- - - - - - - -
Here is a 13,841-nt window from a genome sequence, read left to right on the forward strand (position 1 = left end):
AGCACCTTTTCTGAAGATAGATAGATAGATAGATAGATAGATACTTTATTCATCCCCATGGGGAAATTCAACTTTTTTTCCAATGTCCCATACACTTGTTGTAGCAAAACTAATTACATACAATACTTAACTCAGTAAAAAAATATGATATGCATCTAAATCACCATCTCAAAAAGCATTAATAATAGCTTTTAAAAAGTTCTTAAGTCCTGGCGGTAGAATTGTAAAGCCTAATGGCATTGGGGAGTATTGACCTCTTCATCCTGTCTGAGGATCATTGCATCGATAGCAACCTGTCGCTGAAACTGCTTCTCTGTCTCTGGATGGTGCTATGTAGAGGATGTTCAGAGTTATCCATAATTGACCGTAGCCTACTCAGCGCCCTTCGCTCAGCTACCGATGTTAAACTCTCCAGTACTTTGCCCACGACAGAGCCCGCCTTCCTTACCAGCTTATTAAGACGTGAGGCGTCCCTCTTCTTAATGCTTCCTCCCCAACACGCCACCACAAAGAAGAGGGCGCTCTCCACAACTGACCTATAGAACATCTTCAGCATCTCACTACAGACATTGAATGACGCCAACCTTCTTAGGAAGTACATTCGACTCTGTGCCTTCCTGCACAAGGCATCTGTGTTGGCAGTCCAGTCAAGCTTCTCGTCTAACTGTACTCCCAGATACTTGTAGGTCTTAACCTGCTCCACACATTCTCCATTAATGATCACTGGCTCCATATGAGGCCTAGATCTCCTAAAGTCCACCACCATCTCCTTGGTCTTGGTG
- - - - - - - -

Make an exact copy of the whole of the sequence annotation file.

Here is a 13,841-nt window from a genome sequence, read left to right on the forward strand (position 1 = left end):
AGCACCTTTTCTGAAGATAGATAGATAGATAGATAGATAGATACTTTATTCATCCCCATGGGGAAATTCAACTTTTTTTCCAATGTCCCATACACTTGTTGTAGCAAAACTAATTACATACAATACTTAACTCAGTAAAAAAATATGATATGCATCTAAATCACCATCTCAAAAAGCATTAATAATAGCTTTTAAAAAGTTCTTAAGTCCTGGCGGTAGAATTGTAAAGCCTAATGGCATTGGGGAGTATTGACCTCTTCATCCTGTCTGAGGATCATTGCATCGATAGCAACCTGTCGCTGAAACTGCTTCTCTGTCTCTGGATGGTGCTATGTAGAGGATGTTCAGAGTTATCCATAATTGACCGTAGCCTACTCAGCGCCCTTCGCTCAGCTACCGATGTTAAACTCTCCAGTACTTTGCCCACGACAGAGCCCGCCTTCCTTACCAGCTTATTAAGACGTGAGGCGTCCCTCTTCTTAATGCTTCCTCCCCAACACGCCACCACAAAGAAGAGGGCGCTCTCCACAACTGACCTATAGAACATCTTCAGCATCTCACTACAGACATTGAATGACGCCAACCTTCTTAGGAAGTACATTCGACTCTGTGCCTTCCTGCACAAGGCATCTGTGTTGGCAGTCCAGTCAAGCTTCTCGTCTAACTGTACTCCCAGATACTTGTAGGTCTTAACCTGCTCCACACATTCTCCATTAATGATCACTGGCTCCATATGAGGCCTAGATCTCCTAAAGTCCACCACCATCTCCTTGGTCTTGGTG